Chicago's City Council on Tuesday approved plans to create a $1.7 billion infrastructure trust that will rely on private investment and bank loans to fund hundreds of millions of dollars in energy and transportation projects.
The initiative is part of a larger plan by Chicago Mayor Rahm Emanuel to invest $7.2 billion in the city's aging subways, sewers and schools, including $1 billion to upgrade more than 100 city rail stations and $1.4 billion to expand capacity at O'Hare International Airport.
“I won't tie the city to [Washington's] dysfunction,” Emanuel said on Tuesday. “Working together, we have a tool here take some of the pressure off of our taxpayers.”
The trust, a non-profit corporation, will pool private investment to fund city projects, then repay investors with user fees, energy savings and cost-cutting measures.
Emanuel has said the trust will fund “transformative” projects the city could not afford to bankroll on its own. Estimates indicate the projects will create 30,000 jobs in the next three years.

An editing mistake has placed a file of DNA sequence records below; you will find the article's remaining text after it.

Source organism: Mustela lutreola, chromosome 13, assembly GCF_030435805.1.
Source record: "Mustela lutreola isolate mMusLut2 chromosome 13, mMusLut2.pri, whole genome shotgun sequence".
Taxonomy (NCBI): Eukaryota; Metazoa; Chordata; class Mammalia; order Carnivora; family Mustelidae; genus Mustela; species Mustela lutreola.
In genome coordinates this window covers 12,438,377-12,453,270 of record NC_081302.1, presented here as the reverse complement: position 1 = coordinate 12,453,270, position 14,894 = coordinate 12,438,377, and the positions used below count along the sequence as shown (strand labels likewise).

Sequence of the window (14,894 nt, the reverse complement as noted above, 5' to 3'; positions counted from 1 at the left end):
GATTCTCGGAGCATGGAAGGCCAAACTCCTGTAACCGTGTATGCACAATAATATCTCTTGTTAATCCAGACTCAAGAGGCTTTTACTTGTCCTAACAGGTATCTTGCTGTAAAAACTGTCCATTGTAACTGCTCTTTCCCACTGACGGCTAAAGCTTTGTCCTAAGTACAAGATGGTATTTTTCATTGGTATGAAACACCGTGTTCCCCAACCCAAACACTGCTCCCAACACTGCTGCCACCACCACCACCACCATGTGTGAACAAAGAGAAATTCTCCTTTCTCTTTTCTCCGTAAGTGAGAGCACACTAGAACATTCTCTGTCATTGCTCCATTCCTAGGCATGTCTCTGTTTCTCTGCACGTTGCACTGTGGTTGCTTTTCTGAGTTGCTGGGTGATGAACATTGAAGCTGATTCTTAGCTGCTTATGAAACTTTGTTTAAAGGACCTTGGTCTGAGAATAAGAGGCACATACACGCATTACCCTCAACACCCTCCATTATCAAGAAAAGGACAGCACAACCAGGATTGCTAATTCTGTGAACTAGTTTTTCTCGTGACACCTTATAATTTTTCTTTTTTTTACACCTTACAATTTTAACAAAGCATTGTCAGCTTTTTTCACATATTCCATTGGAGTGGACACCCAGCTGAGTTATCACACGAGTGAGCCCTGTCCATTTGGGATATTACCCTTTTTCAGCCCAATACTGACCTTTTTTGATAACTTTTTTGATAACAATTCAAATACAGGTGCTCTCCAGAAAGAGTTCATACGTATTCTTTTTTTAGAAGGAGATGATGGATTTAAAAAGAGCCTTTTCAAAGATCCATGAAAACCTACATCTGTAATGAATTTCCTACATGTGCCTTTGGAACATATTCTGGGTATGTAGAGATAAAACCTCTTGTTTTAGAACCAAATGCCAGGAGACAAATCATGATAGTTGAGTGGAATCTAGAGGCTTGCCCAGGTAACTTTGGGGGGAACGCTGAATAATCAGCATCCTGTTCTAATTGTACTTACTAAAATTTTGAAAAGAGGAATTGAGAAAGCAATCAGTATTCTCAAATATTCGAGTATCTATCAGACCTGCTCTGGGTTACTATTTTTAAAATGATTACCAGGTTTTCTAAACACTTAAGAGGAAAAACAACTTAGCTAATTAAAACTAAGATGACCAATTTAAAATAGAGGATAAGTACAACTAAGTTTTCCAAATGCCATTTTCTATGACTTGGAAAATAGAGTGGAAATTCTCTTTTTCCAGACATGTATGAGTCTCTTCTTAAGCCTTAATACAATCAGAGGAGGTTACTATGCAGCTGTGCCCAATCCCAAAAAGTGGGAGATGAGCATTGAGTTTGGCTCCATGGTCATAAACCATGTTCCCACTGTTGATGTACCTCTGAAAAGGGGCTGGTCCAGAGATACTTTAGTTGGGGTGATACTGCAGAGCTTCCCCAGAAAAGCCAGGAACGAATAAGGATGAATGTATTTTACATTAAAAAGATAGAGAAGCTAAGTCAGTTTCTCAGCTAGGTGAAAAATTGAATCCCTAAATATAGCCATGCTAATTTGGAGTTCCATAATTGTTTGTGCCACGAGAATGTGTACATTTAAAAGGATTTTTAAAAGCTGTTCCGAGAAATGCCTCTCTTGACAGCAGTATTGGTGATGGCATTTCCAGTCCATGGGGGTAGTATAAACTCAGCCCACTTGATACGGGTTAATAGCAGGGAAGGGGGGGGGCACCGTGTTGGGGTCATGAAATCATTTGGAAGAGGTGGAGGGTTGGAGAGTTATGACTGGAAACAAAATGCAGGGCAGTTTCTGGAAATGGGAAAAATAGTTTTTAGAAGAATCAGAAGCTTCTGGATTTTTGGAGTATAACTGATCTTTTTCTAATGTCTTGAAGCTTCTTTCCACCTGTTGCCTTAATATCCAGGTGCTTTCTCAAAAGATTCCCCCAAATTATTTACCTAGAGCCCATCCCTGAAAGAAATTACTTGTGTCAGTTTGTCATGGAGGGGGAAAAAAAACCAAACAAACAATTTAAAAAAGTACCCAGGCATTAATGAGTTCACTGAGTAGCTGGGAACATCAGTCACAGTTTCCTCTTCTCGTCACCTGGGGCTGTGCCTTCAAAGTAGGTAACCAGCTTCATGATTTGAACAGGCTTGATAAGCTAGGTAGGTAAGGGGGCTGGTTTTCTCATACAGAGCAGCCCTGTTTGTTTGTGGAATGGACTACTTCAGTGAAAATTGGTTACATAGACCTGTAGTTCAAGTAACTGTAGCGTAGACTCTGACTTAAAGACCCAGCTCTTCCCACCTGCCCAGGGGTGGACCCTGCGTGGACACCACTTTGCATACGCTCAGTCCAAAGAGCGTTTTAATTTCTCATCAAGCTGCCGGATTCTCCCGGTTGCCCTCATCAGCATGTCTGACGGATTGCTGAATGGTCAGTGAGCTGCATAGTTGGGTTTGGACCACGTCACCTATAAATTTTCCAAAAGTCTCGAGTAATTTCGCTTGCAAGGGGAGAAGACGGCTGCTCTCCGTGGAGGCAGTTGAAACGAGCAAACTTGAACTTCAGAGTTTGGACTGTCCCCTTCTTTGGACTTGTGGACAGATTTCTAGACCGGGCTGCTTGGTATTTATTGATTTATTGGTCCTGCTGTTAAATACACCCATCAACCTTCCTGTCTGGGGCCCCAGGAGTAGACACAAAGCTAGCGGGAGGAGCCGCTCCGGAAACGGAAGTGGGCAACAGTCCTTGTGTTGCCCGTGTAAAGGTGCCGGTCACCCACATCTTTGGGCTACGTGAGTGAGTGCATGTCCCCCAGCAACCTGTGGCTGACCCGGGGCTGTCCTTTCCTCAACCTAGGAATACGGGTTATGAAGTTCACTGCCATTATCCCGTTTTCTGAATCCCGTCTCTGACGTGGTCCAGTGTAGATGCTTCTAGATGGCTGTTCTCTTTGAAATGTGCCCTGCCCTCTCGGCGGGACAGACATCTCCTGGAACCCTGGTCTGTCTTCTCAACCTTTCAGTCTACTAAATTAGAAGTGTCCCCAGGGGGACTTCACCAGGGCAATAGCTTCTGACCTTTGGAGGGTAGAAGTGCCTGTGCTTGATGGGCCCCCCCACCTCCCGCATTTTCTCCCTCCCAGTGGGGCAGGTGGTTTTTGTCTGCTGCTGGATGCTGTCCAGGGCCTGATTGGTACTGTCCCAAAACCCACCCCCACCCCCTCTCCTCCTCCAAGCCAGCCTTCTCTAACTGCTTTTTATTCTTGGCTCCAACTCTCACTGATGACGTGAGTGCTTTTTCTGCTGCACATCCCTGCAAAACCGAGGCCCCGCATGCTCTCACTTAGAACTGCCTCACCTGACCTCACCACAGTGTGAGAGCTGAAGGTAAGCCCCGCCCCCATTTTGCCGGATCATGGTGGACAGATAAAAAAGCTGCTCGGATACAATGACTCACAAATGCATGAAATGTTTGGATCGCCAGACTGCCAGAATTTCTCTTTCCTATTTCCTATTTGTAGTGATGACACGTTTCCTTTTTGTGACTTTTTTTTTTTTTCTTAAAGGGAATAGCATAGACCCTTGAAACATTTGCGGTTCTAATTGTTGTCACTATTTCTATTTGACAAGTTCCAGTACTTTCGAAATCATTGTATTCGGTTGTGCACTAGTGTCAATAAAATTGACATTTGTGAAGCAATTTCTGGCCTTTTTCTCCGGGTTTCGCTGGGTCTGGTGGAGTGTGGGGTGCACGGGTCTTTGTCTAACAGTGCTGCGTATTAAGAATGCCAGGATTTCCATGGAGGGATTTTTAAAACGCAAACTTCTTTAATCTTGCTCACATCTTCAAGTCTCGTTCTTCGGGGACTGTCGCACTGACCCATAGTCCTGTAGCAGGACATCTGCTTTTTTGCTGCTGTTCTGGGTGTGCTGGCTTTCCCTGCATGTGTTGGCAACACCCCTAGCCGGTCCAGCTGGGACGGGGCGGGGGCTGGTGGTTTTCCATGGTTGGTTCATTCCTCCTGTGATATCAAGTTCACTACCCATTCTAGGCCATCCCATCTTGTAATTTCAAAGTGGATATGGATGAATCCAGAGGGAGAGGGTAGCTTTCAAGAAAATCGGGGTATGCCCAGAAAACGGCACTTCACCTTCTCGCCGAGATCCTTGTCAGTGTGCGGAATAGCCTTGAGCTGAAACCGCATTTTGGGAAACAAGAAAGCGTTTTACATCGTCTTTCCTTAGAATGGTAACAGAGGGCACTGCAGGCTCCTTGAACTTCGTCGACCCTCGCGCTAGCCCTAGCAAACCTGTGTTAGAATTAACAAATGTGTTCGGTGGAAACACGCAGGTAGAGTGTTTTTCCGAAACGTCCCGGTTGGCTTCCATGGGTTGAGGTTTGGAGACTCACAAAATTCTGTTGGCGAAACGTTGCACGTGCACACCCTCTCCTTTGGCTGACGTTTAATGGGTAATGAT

An initial project calls for investing $225 million in city buildings to make them more energy efficient, then repaying investors with resulting savings, about $20 million per year, according to estimates.
Plans also call for creating a rapid-bus system that would charge passengers a higher fare for faster rides, creating additional revenue to repay investors. Likewise, distance-based fares would fund the extension of an elevated rail line to points further south of the city's Loop.
In March, Emanuel identified five potential investors that have agreed to consider projects, including Citibank; Citi Infrastructure Investors; Macquarie Infrastructure and Real Assets Inc.; J.P. Morgan Asset Management Infrastructure Investment Corp; and Ullico.